Hypoxia during VV ECMO
07 March 2018 (online)
Venovenous extracorporeal membrane oxygenation (VV ECMO) is the preferred mode for any kind of acute respiratory failure. The desired PO2 is > 50 and SPO2 > 88% but the acceptable values can be PO2 > 45 and SPO2 > 80%. In case if we are accepting lower PO2, we have to keep a higher hematocrit and meticulously monitor neurological status, lactates, and urine output to maintain oxygen delivery. Saturation during ECMO run depends on ECMO circulation, native circulation, and ratio of ECMO flow to cardiac output ([Table 1]). Whenever the effective ECMO circulation decreases, saturation decreases. So, decrease in ECMO flow, ECMO FiO2, failing membrane oxygenator, and increase in recirculation will lead to hypoxia. Similarly, anything that decreases the contribution from native circulation will also lead to hypoxia. So, decrease in ventilator settings and worsening lung status lead to hypoxia. Anything that increases metabolism, such as fever and restlessness, will also cause hypoxia due to increased consumption.
Recirculation is defined as the flow of oxygenated blood from the returning cannula to the draining cannula without entering systemic circulation. It decreases the efficacy of VV support. Around 30% of recirculation is average. The factors on which the recirculation depends are pump flow ([Fig. 1]), catheter position, cardiac output, and RA size or intravascular volume. The recirculation can be calculated with the help of following equation:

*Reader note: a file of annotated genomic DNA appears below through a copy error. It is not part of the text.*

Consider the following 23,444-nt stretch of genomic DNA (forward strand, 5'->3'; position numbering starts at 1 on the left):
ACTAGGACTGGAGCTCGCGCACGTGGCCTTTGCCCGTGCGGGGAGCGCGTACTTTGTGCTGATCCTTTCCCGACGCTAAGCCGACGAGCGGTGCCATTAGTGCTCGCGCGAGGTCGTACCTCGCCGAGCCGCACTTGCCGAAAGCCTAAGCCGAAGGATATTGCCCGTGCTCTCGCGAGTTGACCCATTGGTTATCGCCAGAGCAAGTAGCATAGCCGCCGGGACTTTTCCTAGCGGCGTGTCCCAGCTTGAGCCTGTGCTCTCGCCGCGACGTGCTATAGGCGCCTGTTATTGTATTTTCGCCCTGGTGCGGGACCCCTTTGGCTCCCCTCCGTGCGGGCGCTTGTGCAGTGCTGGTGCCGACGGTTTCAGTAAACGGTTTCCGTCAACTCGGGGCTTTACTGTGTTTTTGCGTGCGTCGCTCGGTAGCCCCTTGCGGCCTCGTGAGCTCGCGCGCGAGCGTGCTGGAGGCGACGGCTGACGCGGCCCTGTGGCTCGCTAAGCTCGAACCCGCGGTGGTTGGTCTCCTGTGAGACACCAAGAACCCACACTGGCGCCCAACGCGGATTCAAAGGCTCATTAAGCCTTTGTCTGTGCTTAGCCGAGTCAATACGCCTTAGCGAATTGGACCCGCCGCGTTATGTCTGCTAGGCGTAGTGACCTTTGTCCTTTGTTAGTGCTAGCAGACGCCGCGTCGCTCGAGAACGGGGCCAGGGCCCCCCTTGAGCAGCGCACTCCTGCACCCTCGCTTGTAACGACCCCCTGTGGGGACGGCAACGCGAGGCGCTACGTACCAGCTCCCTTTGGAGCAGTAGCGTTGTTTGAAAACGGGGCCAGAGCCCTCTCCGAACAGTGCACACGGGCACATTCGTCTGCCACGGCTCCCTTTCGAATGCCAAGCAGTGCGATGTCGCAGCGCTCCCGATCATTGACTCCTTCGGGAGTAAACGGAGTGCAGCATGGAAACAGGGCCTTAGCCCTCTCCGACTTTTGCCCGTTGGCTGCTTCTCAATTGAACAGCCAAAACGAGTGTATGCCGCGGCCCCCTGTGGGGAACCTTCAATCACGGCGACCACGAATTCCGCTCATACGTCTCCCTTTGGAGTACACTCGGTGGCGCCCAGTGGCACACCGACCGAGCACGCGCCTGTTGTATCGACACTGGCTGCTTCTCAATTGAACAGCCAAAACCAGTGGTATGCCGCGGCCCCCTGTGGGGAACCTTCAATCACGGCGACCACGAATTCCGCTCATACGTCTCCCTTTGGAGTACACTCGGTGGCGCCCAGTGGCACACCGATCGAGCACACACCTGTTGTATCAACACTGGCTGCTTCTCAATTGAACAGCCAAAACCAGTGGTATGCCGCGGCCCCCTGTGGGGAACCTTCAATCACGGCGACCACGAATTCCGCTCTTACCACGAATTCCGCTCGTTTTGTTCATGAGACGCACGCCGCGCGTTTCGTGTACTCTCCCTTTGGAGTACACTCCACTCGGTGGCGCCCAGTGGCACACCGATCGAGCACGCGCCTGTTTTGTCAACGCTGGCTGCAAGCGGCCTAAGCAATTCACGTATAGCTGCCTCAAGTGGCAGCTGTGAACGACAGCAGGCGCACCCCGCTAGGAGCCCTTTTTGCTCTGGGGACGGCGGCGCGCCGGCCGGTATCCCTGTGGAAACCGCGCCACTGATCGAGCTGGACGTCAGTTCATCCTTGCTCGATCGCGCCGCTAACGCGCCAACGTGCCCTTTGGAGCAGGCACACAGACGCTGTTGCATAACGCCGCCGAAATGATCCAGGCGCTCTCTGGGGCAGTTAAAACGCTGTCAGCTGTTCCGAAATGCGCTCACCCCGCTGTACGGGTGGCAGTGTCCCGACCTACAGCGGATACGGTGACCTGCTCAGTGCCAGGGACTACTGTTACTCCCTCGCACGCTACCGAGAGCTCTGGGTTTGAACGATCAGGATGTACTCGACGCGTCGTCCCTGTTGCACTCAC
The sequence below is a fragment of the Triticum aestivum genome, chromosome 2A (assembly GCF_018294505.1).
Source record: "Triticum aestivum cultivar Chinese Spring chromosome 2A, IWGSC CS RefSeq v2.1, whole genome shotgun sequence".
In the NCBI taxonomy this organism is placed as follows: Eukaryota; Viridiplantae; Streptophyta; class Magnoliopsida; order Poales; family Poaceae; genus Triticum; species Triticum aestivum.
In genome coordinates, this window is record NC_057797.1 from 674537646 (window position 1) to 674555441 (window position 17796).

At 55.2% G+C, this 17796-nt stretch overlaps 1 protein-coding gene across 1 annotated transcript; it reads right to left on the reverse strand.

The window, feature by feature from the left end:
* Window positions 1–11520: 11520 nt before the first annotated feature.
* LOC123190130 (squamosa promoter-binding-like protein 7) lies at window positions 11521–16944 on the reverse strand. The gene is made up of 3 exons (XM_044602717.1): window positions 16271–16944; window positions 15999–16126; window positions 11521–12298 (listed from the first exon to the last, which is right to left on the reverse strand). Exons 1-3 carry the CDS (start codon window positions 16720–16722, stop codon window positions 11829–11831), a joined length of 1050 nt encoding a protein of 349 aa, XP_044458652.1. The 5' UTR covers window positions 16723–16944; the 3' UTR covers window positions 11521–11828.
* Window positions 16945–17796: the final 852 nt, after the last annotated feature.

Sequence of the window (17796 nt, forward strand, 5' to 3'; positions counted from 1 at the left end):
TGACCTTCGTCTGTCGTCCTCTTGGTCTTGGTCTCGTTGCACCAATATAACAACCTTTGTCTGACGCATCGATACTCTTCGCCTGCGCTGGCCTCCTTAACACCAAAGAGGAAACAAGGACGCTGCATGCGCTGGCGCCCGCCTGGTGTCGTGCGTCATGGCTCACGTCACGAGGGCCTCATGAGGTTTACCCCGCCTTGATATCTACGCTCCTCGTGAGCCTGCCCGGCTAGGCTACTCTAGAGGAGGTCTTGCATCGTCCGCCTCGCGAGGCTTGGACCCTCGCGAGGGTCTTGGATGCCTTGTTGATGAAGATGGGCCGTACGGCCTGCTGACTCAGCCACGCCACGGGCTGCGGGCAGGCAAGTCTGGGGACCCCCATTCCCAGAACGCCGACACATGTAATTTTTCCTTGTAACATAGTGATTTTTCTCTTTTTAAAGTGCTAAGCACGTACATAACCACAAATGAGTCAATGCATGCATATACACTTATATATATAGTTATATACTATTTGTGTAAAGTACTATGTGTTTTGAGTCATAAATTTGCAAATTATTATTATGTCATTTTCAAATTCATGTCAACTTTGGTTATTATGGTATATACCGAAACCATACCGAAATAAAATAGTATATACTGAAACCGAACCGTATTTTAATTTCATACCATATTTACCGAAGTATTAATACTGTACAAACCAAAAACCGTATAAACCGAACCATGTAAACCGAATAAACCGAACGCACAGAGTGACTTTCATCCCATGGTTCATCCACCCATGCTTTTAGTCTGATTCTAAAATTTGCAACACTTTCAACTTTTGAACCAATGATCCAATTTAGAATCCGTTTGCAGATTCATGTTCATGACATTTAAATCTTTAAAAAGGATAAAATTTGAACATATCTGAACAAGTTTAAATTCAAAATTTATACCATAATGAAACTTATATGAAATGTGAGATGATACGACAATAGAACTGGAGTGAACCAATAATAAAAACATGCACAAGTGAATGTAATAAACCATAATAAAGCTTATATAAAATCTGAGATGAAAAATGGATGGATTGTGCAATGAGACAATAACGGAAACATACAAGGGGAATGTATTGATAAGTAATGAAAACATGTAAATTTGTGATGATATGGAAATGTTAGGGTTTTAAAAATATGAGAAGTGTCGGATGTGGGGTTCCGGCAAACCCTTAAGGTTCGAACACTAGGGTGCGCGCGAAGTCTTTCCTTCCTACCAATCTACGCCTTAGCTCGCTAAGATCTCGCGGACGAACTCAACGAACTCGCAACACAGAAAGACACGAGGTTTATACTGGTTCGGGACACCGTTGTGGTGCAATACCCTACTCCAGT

Management of hypoxia will depend on treating the underlying cause ([Fig. 2]). The usual strategy is to increase oxygen transfer by increasing ECMO flow, ECMO FiO2, or by increasing hematocrit and thereby improving oxygen delivery. Many a times hypoxia is secondary to increased metabolic rate and just controlling that (controlling fever, giving sedation) will improve saturation. Recirculation can be managed by adjusting the flow; sometimes a higher flow is the cause of recirculation and just by decreasing flow we can get better saturation. Too close placement of tip of drainage and return cannula may lead to recirculation and just repositioning of cannula can improve saturation. If the recirculation persists, the last solution is to put additional cannula for drainage and switch to VVV ECMO.
In spite of all the above measures if the patient remains hypoxic and lactates are rising, then the last resource is to induce hypothermia and ultimately switch to VA or VAV ECMO ([Table 2]).
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